Sports changes that I would like to see

By Mike Murphy

This is a difficult time of the year for “coach potatoes” as they make the transition from fulltime football to basketball analysts.  Oh, sure, you’ve always got a few rogue viewers who actually enjoy watching a hockey puck zinging around like a berserk house fly on the screen, or testosterone-bloated WWE Raw fans who are just one less brain cell away from picking up a folding chair and bashing it over Fido’s head.  But these are the exceptions.

Looking ahead, there has been discussion about making some interesting changes in sports.  For example eliminating the point after touchdown kick in football and adding more instant replay situations to baseball.  Of course the term “instant replay” should obviously be renamed “endless delay” since it often involves watching a play repeated so many times that the process lasts longer than Chris Christie apologizing for his “stupid” staff members.

I’m all for eliminating the PAT since it is about as exciting as the pre-game coin flip.  In addition, I suggest replacing the leather ball with a javelin to spice the game up a bit.  This would give a whole new meaning to football terms such as “the red zone” and “sudden death” overtime, as well as shortening the games considerably.

Major league baseball games, on the other hand, are going to get a lot longer with additional replays which will result in even more drunken fans beating up each other in the post-game parking lot celebrations.  Plus, with the proposed addition of enough cameras to provide twelve angles for every replay, 7th-inning singers of the lyric “I don’t care if I never get back” may actually get their wish.

Although eliminating the PAT could possibly improve football, I propose some other changes to televised sports.  First of all I would get rid of female sportscasters for football.  Personally I will not watch football games with female announcers.  Their voices simply do not match the action.  You’ve got a 360-lb. lineman knocking a quarterback’s block off and a voice like Alvin of the Chipmunks squeaks, “Ooo whee, that’ll mess up your hair!”  Now, if women insist on broadcasting men’s performances, they could always do figure skating or the Chippendales Male Review.

Just as many folks believe that marriage must be between a man and woman, I believe that manly sports must be covered by men.  However, to be fair, I would not allow men to broadcast female performances like women’s beach volleyball or the Miss America Pageant.  Having men announce these is as absurd as a man hosting a cooking show which would be totally ridiculous because . . . .  What’s that?  They do?  Okay, never mind.

An additional change in sports broadcasting that I suggest is dropping the halftime and postgame interviews.   Now they are even interviewing basketball coaches behind the bench during timeouts!  What next?  Dick Vitale running down the court next to Lebron during a fast break asking his reaction to Kobe’s latest insulting tweet?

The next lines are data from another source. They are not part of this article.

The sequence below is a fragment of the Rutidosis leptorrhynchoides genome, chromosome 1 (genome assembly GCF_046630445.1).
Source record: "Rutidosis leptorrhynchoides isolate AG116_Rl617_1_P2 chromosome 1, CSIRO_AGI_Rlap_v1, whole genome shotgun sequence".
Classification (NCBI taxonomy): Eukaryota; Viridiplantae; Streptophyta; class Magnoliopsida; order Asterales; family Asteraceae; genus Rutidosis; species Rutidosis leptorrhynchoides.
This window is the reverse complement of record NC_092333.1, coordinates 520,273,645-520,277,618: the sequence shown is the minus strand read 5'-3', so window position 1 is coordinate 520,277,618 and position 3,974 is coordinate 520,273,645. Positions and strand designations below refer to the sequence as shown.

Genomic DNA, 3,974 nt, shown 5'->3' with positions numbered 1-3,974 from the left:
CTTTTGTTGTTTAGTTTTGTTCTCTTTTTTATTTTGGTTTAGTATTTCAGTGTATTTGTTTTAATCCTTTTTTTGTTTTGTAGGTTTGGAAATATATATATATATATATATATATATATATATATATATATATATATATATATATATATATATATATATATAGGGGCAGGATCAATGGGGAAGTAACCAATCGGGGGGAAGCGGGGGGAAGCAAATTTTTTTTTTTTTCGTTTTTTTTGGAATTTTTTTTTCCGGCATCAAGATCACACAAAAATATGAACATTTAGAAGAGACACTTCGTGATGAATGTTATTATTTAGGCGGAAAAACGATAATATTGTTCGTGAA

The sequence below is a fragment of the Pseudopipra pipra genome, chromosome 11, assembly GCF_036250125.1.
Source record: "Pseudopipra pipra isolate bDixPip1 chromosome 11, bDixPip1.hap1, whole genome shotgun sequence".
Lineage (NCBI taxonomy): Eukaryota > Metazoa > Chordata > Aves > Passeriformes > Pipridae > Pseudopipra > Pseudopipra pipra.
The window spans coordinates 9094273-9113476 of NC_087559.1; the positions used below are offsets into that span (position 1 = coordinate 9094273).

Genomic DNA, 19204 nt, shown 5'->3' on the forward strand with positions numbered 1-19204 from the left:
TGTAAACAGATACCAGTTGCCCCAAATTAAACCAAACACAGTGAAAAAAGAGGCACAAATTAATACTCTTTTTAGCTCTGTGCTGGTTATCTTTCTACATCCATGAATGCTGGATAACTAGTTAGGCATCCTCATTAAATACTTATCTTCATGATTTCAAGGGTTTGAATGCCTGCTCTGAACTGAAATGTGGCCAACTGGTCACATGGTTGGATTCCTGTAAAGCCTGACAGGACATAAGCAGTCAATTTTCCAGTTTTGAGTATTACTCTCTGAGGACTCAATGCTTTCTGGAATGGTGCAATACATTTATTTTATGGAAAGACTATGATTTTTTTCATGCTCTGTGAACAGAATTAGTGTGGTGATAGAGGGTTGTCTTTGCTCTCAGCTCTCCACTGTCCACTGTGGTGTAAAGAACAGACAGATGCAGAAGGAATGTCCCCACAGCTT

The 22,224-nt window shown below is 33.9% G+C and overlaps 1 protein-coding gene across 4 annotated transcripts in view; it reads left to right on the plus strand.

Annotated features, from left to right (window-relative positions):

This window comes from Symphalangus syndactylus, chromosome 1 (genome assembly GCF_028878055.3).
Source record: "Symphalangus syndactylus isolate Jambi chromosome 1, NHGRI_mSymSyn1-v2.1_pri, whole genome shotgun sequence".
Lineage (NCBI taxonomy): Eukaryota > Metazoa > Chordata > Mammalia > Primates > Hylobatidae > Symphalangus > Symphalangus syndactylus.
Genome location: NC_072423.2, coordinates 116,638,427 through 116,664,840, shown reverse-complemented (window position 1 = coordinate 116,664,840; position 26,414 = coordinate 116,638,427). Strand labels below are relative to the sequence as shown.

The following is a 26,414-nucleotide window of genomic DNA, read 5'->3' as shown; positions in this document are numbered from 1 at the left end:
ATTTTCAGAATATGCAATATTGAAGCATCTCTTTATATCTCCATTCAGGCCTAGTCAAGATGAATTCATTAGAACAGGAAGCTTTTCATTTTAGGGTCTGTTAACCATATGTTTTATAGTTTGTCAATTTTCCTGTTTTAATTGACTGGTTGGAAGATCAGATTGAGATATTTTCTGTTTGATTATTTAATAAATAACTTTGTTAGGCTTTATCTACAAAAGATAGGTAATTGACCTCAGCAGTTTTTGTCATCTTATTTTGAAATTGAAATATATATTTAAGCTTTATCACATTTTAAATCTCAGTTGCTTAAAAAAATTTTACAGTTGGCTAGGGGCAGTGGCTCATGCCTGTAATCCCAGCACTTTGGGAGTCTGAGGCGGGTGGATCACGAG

Out of all the sports broadcasting changes needed, the most obvious is to get rid of the postgame interviews.  What sense does it make to ask a guy questions immediately after he’s participated in a football game in which he has received a series of major blows to the head most likely resulting in multiple concussions?  I mean, try banging yourself in the head with a brick ten times then see if you sound like Lawrence Olivier.

Case in point is the Richard Sherman outburst after Seattle beat the 49ers to win the NFC title.  After repeatedly watching this video, so far all I have decoded is “Don’t you ever talk about me . . . . That’s what you get!”  It’s getting to the point that officials will have to watch “instant replays” of postgame interviews then announce their decision on an interpretation: “After further review, it is determined that Mr. Sherman had a grudge against Mr. Crabtree based on a past comment and felt that he had taught Mr. Crabtree a lesson by deflecting the pass.”

By the way, Sherman’s website is having a clearance sale on his “Art of Public Speaking” CD.

What made the whole scene even more surreal was that Erin Andrews, the tall blonde former cheerleader, was the interviewer.  Fox Sports seems to have this thing about beautiful blondes, for example teaming Charissa Thompson with some former male stud athletes on its sports highlights show, sort of a beauty and the beasts lineup.   It’s possible the network is projecting another connotation of the term “Fox.”

I have to admit that Erin Andrews did appear a bit intimidated during the Sherman interview.  Wouldn’t it be more entertaining to have, say, a guy like Mike Tyson in his prime handling these postgame interviews?  “Ooo, whee, that I would pay to see!”

Mike Murphy of Pocatello retired after a 35-year teaching and coaching career.  He has a master’s degree in English from the University of Nebraska and is an Associated Press award-winning columnist.